Tuesday, January 25, 2011

Monday, January 10, 2011

Honoring the Sorrow

The first time I heard someone use the phrase "The rightness and wrongness of adoption," I didn't get it. I thought I did - I thought I understood the depth and meaning of that phrase - but looking back now, I know that I didn't fully understand.

I thought that right and wrong were opposites, that they were separate from one another, and that the "right" covered and erased all the "wrong."

But now - after seeing the face of my sweet son, after hearing his story and learning about his mother - NOW I get it.

The day we got our referral, we excitedly made our way to the homes of each of our family members to share the good news and proudly show off our ador.a.ble little guy. Later that night, my sister-in-law asked my 10-year-old nephew what he thought of his new cousin. And my intuitive, thoughtful, sweet, sweet nephew started crying.

Why are you crying, Caden?

Because that baby will never know his mommy.

As my sister-in-law recounted this story to me, I was reminded that in our joy, there is deep, deep sorrow.

We are over-the-moon excited about enfolding this little boy into our family, but it is only because of brokenness, injustice, pain, and poverty that we have this privilege. We are gaining a child, but only because another woman is losing him. In our rejoicing we cannot forget her grief.

It's a tricky thing to talk about this grief because I feel the joy just as intensely. I am both happy and sad. I feel joy and pain at the same time. It's not one emotion or another - and the emotions are not opposites. The sorrow and the excitement are complimentary and intertwined and cannot - must not - be separated.

Every time I dream about his future as my child, I mourn the future that he doesn't have as her child. Each time I get excited about connecting him to my family's traditions I feel the pain of severing his connections with his Ethiopian heritage. Similarly, I truly believe that one day this little boy will love me just.as.much as he misses his birth mother.

And when that time comes, I want him to know that I understand. That I love her too and that it's okay to grieve over the poverty and brokenness that brought him to us.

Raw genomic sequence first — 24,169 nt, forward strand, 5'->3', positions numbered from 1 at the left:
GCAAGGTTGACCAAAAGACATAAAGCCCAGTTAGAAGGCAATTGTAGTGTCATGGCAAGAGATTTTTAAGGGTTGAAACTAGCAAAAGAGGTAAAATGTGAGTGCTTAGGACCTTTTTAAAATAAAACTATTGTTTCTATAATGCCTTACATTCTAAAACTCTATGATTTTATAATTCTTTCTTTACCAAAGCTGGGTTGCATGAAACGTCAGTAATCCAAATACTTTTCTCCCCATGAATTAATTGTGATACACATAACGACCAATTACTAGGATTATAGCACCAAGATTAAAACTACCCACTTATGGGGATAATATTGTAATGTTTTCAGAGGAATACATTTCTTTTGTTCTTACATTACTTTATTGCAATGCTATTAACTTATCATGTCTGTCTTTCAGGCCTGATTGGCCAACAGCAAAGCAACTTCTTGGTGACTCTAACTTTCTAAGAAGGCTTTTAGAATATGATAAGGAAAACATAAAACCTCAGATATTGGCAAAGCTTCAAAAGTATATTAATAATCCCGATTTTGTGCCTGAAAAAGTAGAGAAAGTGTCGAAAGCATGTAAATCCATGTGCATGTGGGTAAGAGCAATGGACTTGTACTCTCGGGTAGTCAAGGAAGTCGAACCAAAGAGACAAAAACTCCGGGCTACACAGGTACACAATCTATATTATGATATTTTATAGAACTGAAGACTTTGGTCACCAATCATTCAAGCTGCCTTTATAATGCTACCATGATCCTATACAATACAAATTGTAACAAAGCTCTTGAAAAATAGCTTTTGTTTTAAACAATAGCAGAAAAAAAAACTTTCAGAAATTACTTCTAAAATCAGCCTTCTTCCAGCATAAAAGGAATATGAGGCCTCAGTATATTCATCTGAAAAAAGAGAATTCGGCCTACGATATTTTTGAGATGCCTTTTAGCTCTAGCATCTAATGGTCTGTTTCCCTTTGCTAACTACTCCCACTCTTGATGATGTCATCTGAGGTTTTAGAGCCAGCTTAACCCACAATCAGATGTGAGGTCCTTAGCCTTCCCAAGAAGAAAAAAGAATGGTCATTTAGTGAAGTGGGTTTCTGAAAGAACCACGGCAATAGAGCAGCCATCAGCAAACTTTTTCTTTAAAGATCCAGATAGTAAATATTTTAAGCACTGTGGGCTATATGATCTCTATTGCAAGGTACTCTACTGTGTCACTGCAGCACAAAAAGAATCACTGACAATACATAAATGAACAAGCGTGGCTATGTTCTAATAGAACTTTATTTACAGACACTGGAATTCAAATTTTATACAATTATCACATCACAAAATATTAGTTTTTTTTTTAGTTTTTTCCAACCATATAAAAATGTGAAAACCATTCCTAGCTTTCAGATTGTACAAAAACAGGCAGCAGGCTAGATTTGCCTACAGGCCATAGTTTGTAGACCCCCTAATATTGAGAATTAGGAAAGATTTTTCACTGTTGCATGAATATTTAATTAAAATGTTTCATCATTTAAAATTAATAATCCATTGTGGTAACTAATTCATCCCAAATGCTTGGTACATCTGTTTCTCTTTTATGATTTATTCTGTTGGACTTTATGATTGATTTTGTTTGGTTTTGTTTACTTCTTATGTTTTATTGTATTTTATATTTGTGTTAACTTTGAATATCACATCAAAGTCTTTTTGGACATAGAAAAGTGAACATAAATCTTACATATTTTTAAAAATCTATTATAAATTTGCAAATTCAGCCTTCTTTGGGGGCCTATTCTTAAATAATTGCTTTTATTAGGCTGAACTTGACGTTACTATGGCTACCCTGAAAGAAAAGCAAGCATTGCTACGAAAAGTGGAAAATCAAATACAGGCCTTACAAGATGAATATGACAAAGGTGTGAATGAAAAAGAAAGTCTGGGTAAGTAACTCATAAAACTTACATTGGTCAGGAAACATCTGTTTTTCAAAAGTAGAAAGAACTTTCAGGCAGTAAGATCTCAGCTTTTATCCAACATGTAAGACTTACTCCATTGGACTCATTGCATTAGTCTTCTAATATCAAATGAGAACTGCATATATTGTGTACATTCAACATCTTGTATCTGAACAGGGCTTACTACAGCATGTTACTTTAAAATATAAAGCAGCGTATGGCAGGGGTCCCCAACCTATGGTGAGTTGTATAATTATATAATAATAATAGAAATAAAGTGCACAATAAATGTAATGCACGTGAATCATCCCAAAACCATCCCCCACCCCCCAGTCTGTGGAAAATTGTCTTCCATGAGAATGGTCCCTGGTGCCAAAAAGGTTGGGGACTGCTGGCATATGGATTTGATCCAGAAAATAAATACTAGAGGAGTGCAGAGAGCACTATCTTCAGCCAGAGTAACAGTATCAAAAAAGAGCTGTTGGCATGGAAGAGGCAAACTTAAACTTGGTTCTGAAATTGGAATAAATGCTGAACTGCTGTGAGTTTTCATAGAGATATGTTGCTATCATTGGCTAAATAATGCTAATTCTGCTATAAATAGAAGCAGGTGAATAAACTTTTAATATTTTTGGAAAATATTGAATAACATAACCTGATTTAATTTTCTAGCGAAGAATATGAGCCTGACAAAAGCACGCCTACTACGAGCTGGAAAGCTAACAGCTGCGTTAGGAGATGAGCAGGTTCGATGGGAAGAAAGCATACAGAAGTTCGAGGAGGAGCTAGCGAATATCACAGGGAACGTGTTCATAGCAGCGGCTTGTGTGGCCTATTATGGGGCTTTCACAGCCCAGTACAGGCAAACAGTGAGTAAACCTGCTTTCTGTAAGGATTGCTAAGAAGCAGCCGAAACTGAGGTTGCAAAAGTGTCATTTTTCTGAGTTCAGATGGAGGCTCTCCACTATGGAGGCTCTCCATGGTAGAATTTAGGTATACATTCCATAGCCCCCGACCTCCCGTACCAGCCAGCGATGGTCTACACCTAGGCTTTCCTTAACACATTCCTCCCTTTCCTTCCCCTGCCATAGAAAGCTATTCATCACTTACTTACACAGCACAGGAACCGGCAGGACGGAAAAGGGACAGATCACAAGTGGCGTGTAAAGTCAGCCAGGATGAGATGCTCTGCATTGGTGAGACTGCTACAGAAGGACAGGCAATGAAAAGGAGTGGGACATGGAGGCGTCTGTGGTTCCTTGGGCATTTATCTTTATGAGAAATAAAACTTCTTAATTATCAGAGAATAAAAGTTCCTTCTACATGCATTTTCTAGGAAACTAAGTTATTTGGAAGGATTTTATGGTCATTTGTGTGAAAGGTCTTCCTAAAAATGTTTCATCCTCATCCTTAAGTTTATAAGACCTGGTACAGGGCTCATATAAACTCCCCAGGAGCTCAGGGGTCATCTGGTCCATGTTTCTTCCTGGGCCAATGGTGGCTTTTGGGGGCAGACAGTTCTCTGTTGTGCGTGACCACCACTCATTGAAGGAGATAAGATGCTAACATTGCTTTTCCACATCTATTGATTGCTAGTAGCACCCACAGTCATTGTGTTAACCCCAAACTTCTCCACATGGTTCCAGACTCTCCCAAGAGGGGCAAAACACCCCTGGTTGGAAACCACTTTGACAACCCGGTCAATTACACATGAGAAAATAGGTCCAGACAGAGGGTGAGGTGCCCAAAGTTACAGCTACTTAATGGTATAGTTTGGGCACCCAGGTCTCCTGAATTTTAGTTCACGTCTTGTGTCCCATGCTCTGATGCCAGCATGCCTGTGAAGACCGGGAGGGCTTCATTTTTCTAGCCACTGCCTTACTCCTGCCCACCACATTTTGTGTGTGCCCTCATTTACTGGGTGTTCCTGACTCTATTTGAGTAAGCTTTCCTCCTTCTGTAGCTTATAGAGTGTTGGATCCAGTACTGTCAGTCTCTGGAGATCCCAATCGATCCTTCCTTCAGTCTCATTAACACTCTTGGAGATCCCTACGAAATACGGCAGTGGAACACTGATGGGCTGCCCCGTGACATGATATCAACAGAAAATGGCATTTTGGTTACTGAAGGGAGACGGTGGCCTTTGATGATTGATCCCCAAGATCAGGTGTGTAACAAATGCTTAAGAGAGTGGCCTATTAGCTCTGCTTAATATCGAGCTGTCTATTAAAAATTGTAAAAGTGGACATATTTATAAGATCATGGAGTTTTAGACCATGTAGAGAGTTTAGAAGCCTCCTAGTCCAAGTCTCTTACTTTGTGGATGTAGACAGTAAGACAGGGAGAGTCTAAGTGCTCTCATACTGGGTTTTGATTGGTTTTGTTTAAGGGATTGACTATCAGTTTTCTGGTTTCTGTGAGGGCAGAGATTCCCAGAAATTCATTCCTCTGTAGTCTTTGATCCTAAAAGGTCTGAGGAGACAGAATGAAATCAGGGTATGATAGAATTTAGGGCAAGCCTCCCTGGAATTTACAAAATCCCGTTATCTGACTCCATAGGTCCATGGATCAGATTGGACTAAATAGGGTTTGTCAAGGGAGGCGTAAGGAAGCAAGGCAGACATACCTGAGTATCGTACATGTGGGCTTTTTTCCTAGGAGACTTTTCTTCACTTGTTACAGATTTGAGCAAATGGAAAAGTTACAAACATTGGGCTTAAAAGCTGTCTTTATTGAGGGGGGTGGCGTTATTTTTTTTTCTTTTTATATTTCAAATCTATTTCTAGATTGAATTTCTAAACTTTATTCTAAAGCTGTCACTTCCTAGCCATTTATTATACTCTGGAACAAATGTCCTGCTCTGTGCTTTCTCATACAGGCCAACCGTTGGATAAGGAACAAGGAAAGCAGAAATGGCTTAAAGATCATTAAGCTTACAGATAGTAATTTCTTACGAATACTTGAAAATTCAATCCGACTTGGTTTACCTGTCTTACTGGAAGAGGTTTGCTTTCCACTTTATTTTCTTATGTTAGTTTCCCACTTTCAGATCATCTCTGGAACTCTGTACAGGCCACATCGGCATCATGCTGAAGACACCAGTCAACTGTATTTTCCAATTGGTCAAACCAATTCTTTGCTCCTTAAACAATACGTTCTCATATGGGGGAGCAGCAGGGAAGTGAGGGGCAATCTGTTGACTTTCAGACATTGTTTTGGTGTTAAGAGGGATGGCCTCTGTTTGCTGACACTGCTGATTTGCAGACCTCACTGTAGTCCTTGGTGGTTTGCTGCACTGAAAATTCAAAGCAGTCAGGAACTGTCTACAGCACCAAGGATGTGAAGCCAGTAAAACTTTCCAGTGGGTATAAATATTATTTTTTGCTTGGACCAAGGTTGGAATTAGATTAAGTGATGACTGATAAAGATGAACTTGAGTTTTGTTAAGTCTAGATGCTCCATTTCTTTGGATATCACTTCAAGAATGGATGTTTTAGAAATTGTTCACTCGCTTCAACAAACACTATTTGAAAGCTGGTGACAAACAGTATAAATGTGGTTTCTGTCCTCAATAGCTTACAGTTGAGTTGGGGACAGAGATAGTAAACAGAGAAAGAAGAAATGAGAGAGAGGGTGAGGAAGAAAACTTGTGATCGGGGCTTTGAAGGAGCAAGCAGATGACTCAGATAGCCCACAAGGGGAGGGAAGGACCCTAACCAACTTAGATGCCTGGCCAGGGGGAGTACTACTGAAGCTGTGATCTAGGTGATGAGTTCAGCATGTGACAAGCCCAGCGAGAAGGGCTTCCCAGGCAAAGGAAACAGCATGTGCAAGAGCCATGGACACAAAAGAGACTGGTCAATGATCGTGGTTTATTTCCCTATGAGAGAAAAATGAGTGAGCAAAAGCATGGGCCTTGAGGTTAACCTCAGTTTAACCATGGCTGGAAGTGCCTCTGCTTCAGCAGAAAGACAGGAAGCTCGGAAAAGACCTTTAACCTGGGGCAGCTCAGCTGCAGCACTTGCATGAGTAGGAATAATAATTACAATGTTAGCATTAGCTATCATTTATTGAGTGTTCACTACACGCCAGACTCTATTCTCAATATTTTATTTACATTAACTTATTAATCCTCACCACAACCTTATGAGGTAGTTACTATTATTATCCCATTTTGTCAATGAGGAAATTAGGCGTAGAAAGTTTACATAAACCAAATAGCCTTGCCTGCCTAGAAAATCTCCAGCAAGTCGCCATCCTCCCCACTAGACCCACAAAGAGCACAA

There have been many times during the past 20 months that I have wondered, "If I stop pursuing adoption right now, will God allow the child he has chosen for me to stay with his mother?" I've considered it. I really have. I'll stop right now if this child can stay with his mom.

But I know it doesn't work that way. Each time I've questioned, I've known that God wants me to press on. Beyond a shadow of a doubt, I know that God has a sovereign plan and that all of this - the loss, the pain, the grief, the joy, the excitement, and the rejoicing - is a part of it.

The rightness and wrongness of adoption. The both/and of this miraculous adoption process. I understand now that the joy does not erase the sorrow but that one emotion only intensifies the other. The beauty of enfolding a child into a family does not undo the fact that another family had to give him up. The "rightness" of pursing an orphaned child does not make right the "wrongness" that caused him to be orphaned in the first place.

We love this little guy, and we are humbly grateful that God is placing him in our lives, and us in his. And we will laugh with him and cry with him and continue to long for the day when God heals all of the world's brokenness once and for all.

And I'm so, so thankful for my nephew. I hope he never forgets the sorrow that he felt. One day, I pray that he can share those thoughts with my son and that my little guy will know that his cousin "gets it" too.

Monday, January 3, 2011

Be still my heart

For 19.5 months we been riding the adoption roller coaster. We get high, high, high, and then plummet to the depths with our hearts in our throats. The whole ride is thrilling and terrifying and we can't wait to get off.

It seems like each day, we hear the dreadful clink-clink-clink of the old rusty chain pulling us toward the next adventure, the whole time trying our best to predict whether it will be a happy high with great views of the landscape, or a frightening drop causing us to close our eyes and hang on tight.

I'm not trying to be dramatic.

Last week was a down week.
Lots of uncertainty. Lots of getting tired of waiting. Lots of analyzing the "what ifs" of adoption.

But then today. Oh. This. Day. This day is an "up" day.

Today, we learned that we will meet our boy on March 7th and that on March 9th we will stand before an Ethiopian judge and say, "Yes! Yes! We want to adopt this baby!"

Now, if you see me in public, I'll be cool as a cucumber on the outside. But inside? Well, inside I'm hyperventilating. I simply cannot catch my mental breath today. And the very sight of the airline itinerary in my inbox makes me want to toss my cookies.

This day just kept getting better.

Plane tickets are $2,000 LESS than we estimated.

AND, we got a new picture of our sweet boy - (get this) - playing the air guitar. No joke. If you could see it you would totally agree that he is rocking out.

So we move forward - enthusiastically with caution - and enter the "travel-planning" phase. Oh my, it feels so good.

Two Hundred Seventy Six

Two Hundred Seventy Five

Two Hundred Seventy Four